A part of the problem with some of these disenfranchised individuals is that they don't have or haven't had people who really care about them. For that I'm sorry their lives led them to that state. Perhaps that one random act of kindness could change some of their lives. But there are those who do not care, who are legitimately on the far fringe of society who you cannot connect with, no matter what you do. It's those people who are prone to hurt someone. In my life I've had the unfortunate experience to have known two such individuals. No amount of care, counseling, therapy nor medication would ever help such an individual. Are those two dangerous? To date they've never shown any propensity for violence and do not own any firearms that anyone knows of, but they are empty souls, capable of potential harm to anyone. If there was a way to identify the .1% I think we'd know who and then prepare for what to do next. It’s that type of diligence process someone has to have the courage to create. Kind of a TSA Pre-Check. We know they’re there – wouldn’t it be better to know who they are? Radical – yes – but if it saves the lives of the innocents. Think Sandy Hook, Squirrel Hill, Las Vegas, Orlando and on and on. Those families would do anything to have their loved ones back. What would you be willing to do to protect the loved ones around you?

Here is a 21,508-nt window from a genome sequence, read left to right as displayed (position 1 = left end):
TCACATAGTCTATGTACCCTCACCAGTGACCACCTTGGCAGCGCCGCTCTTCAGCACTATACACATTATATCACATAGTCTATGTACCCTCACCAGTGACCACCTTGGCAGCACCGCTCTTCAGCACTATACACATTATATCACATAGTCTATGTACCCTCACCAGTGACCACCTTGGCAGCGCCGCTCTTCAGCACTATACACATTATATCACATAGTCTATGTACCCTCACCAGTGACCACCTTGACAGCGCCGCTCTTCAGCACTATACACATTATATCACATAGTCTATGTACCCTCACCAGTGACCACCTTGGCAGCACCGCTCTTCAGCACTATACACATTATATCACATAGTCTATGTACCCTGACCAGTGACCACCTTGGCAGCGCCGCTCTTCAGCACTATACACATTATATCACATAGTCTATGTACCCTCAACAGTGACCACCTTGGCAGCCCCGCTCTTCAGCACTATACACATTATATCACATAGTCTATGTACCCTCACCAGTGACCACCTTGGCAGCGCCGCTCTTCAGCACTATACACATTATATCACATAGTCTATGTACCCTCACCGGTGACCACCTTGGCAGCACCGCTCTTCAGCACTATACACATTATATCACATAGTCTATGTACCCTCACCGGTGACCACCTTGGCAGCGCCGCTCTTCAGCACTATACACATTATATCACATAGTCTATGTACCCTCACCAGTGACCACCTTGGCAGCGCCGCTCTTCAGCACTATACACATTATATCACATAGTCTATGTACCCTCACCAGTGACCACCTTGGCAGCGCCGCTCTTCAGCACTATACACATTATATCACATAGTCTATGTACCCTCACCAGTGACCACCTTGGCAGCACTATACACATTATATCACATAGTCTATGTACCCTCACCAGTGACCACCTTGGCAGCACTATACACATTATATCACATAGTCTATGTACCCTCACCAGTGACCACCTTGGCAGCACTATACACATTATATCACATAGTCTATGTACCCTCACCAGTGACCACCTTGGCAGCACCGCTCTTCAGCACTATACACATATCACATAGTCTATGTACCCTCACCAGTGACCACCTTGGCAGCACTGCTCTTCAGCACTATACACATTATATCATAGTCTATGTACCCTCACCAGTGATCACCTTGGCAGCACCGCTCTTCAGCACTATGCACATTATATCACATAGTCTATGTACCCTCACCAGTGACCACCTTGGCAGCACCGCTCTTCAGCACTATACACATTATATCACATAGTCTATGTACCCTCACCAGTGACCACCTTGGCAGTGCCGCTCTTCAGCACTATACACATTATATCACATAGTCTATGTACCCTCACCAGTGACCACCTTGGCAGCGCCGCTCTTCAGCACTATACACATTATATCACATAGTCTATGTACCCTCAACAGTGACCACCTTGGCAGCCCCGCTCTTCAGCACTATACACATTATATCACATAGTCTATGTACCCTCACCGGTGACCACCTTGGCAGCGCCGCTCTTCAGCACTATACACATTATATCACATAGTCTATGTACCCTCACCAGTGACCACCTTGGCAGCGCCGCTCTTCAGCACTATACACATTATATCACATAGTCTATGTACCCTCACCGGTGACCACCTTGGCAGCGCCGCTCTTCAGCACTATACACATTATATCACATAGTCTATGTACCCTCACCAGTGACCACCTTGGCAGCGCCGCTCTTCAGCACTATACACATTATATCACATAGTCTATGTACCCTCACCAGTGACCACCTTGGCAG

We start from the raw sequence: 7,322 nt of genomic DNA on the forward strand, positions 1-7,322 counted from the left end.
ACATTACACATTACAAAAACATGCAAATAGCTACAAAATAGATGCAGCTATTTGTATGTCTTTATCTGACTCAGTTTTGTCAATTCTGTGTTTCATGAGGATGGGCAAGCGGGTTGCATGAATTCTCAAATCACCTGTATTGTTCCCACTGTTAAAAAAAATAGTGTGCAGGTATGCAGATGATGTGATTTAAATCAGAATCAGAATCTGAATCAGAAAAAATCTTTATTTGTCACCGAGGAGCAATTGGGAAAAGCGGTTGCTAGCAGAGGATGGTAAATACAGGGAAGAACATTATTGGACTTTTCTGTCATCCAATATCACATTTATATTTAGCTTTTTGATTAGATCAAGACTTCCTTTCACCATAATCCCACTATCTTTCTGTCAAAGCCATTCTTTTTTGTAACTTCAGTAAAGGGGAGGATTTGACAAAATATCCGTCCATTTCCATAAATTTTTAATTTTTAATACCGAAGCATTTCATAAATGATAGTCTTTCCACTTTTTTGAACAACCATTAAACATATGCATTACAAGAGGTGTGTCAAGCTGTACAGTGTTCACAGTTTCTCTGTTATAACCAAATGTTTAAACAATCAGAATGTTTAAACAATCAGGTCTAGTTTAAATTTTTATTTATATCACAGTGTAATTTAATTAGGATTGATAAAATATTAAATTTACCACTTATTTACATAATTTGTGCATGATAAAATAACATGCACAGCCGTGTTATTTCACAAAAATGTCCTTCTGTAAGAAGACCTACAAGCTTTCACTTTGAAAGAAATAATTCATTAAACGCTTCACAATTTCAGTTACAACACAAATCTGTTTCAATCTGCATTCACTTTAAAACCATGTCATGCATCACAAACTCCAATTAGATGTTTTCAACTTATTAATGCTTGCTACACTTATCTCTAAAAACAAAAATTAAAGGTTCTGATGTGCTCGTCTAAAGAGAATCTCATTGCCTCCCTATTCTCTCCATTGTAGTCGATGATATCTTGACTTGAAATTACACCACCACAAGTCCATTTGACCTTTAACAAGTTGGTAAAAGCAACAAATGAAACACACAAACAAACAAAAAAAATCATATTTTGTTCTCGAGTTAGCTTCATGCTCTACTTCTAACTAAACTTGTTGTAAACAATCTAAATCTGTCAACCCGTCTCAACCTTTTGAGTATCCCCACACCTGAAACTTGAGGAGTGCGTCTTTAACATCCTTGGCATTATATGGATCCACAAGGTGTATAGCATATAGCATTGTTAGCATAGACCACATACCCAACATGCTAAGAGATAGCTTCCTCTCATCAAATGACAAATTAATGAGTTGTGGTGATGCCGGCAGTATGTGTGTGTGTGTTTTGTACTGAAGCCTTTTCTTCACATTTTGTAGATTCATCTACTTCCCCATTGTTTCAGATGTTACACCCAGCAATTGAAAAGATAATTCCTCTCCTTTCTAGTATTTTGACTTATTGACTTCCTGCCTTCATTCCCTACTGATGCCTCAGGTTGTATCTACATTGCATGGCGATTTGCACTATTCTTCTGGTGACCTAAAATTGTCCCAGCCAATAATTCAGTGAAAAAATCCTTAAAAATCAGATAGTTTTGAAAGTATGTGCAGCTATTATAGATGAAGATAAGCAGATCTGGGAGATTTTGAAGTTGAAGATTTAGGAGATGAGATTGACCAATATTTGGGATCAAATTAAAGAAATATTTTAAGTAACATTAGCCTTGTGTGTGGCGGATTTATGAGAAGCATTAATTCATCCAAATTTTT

Next, be diligent. I was reminded of the need for diligence on my flight back to Pittsburgh yesterday- the airport I was traveling from was very, very diligent. They took no chances. Even though I followed all the necessary guidance I was pulled from the line because I forgot to remove my chain and Crucifix. I was comforted to know that if they did it to me - everyone else that was going through security was put through the same ‘diligence’. That diligence is a result of another tragedy in our nation’s history.